Occupation once again
Notwithstanding the blind spots, my recent spell in America reminded me that the US media's reporting and analysis of the economy is positively copious and comprehensive compared to the myopia of its Iraq coverage. This is only partly explained by the fact that, at least at the time of writing, downtown Manhattan is a safer beat than downtown Baghdad.
the impression given is that Iraq is a basket case, and – to paraphrase the views at the increasingly populous margins of dissent – perhaps even the very best efforts of a selfless American military involvement will prove insufficient to sort it out. Incredibly but inevitably given the media amnesia about which this column always rants, the ethnic and sectarian violence in Iraq, its death tolls and the country's sinking into poverty and despair are discussed without the simple context of foreign invasion in 2003. Of course it might be argued that everyone knows about the invasion, but when even the Irish Times reports Oxfam's terrifying account of Iraq's humanitarian catastrophe without any mention of the foreign powers responsible, we are surely missing something.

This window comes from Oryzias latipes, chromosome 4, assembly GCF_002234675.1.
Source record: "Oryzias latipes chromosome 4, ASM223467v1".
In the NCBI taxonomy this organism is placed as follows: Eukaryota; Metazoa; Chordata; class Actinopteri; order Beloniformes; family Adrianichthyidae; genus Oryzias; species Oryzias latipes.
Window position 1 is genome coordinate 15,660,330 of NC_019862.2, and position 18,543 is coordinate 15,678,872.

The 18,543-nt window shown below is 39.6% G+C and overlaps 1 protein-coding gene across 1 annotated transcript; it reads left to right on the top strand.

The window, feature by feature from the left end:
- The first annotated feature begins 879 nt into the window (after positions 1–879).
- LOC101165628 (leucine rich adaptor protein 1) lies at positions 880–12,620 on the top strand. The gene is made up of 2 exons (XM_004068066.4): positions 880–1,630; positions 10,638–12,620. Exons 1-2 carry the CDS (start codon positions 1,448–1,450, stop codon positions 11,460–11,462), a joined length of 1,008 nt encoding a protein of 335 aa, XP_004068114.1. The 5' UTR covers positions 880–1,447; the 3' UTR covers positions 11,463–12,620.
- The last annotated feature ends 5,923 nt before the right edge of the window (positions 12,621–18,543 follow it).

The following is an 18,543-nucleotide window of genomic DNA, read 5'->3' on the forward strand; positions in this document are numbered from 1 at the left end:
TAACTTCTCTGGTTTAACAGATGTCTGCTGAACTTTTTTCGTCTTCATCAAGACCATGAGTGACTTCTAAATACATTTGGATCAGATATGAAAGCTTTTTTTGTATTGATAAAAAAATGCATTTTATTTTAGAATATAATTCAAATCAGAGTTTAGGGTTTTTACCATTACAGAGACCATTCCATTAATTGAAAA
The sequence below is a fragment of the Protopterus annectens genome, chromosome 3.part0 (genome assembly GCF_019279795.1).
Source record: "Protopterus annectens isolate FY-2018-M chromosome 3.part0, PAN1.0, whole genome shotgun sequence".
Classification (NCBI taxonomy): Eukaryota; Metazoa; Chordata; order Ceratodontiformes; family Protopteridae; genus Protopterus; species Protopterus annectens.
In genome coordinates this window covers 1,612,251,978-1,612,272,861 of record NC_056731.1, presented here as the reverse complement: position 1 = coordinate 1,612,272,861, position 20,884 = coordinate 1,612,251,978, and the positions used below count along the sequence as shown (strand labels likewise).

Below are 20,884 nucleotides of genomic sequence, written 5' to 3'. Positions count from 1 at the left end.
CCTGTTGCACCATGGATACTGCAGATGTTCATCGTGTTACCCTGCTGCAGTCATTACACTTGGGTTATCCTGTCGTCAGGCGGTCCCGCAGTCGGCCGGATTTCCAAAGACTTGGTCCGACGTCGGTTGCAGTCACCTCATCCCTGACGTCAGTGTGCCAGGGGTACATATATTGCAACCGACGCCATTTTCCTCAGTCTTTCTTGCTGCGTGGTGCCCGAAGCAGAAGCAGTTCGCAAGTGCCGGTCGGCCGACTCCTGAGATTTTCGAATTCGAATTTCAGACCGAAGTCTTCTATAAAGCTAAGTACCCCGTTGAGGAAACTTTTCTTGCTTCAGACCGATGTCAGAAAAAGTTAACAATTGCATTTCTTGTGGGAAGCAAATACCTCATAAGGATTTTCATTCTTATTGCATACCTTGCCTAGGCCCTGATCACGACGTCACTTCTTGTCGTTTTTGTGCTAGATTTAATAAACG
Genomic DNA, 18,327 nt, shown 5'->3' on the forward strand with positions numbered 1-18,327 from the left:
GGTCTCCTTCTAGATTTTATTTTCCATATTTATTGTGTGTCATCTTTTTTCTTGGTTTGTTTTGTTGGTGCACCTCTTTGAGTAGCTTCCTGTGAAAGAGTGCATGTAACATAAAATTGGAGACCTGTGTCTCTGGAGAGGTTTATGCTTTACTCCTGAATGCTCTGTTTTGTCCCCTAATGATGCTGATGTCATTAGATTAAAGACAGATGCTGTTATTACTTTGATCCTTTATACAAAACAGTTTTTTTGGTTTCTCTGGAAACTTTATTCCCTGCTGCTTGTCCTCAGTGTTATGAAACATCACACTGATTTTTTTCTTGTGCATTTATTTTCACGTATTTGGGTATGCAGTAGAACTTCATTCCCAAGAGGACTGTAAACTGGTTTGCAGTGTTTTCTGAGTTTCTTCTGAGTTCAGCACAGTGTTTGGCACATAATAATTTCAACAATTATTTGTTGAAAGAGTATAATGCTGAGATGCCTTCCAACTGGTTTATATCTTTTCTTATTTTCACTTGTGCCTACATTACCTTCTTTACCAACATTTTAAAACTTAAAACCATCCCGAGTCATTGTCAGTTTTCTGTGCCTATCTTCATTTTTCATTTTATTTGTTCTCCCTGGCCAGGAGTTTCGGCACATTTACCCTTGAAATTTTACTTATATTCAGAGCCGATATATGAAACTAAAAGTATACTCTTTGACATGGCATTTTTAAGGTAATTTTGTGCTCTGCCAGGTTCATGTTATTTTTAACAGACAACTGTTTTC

There should be no doubt that the US is fundamentally responsible for the state of Iraq, but in the US mainstream media and political culture it is, at worst, a blundering Gulliver stunned by the savagery of the Lilliputians.
It takes Noam Chomsky to remind us, repeatedly, of the essential moral and legal truth, as summarised by the US chief prosecutor at Nuremburg, Robert Jackson: “To initiate a war of aggression, therefore, is not only an international crime; it is the supreme international crime differing only from other war crimes in that it contains within itself the accumulated evil of the whole”.
Even beyond the legal abstraction, the US has increasing numbers of troops in Iraq, and as well as bombing and shooting liberally, they are attacked hundreds of times every week. There are no more basic facts on the ground in Iraq than these, and yet they are increasingly invisible.